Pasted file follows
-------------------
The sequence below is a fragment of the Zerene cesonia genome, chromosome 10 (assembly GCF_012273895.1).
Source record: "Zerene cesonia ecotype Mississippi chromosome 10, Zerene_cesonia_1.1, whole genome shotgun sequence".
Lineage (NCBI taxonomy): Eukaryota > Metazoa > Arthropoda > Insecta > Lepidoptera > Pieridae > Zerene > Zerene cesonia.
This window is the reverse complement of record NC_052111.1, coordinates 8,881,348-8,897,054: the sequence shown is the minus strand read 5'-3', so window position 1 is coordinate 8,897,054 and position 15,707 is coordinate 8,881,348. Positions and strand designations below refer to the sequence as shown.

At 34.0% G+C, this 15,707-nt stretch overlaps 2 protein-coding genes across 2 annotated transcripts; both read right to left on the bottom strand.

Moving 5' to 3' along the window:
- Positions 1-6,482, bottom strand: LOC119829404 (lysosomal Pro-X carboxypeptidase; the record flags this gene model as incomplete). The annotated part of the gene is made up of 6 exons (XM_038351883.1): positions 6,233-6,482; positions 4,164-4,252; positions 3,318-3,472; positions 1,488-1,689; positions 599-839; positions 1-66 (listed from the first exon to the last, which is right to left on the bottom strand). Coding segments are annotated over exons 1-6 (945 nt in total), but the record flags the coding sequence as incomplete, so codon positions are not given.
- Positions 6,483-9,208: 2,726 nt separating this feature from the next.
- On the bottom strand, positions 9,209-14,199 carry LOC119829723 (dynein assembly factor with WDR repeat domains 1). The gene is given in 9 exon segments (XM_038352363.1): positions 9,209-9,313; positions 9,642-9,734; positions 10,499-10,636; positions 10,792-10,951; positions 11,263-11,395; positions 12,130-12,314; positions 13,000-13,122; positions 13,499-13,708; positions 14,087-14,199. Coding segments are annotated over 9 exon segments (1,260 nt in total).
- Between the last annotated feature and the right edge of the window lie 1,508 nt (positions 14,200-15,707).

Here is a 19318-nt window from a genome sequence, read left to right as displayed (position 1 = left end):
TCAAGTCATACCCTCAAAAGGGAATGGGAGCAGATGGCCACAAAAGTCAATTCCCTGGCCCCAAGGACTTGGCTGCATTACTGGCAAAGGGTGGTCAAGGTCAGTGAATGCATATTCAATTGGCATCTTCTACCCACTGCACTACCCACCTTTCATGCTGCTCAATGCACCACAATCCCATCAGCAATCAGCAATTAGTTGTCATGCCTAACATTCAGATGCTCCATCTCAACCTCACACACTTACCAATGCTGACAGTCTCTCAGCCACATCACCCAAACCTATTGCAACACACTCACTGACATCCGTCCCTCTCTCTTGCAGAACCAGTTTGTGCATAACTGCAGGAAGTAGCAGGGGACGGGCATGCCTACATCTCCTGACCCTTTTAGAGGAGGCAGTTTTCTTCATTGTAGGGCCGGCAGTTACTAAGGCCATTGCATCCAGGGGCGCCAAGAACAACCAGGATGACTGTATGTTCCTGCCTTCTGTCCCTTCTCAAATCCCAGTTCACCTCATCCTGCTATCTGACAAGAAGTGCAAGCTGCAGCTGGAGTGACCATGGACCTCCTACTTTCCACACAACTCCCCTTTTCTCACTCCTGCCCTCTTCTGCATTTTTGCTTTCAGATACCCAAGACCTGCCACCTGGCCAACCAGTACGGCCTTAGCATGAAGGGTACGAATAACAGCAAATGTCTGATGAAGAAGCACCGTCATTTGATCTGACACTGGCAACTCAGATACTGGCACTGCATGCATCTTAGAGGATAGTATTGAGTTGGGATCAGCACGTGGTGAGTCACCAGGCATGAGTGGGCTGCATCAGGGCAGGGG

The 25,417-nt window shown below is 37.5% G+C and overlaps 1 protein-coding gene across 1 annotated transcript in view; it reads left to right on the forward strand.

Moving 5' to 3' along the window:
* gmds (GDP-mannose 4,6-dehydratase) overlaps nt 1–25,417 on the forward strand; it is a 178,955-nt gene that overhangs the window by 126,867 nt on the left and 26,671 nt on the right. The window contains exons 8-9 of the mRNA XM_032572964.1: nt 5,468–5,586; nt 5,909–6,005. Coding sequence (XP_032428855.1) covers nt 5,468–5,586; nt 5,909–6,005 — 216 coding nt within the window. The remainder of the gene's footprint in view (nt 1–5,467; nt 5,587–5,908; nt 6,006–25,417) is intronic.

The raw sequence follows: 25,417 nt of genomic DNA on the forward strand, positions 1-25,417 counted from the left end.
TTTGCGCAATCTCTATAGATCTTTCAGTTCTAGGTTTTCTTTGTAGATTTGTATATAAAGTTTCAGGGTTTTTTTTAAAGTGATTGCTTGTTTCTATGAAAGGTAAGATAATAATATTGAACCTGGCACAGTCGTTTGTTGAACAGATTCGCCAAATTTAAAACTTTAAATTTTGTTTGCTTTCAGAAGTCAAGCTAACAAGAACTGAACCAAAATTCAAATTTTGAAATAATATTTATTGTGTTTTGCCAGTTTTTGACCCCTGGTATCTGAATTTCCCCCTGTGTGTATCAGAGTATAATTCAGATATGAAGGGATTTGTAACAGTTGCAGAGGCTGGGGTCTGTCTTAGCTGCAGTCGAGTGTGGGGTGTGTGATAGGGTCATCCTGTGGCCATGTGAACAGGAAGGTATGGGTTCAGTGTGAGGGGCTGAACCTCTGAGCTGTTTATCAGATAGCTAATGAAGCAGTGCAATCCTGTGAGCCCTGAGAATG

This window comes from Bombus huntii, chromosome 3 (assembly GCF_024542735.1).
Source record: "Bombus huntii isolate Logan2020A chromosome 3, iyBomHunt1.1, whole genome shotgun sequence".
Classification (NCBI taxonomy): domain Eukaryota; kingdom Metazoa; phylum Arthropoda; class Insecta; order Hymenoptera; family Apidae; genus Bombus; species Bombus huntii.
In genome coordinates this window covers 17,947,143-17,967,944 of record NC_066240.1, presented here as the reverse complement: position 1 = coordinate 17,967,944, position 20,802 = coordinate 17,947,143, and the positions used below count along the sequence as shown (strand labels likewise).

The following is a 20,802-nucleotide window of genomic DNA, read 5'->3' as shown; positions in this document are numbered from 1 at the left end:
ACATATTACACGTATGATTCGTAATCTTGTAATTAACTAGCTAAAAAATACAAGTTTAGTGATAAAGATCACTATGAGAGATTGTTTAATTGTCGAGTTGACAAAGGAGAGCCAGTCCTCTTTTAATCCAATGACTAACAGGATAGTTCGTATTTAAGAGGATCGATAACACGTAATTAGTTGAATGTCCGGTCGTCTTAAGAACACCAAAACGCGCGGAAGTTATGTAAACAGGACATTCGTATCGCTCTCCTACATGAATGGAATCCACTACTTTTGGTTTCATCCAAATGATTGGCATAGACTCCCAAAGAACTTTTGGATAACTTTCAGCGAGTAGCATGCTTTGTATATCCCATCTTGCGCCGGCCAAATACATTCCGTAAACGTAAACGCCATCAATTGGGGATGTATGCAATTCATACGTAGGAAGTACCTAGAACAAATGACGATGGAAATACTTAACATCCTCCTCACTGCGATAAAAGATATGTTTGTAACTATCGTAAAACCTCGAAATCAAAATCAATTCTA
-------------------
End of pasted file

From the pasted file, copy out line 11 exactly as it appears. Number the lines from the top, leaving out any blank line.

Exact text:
Here is a 19318-nt window from a genome sequence, read left to right as displayed (position 1 = left end):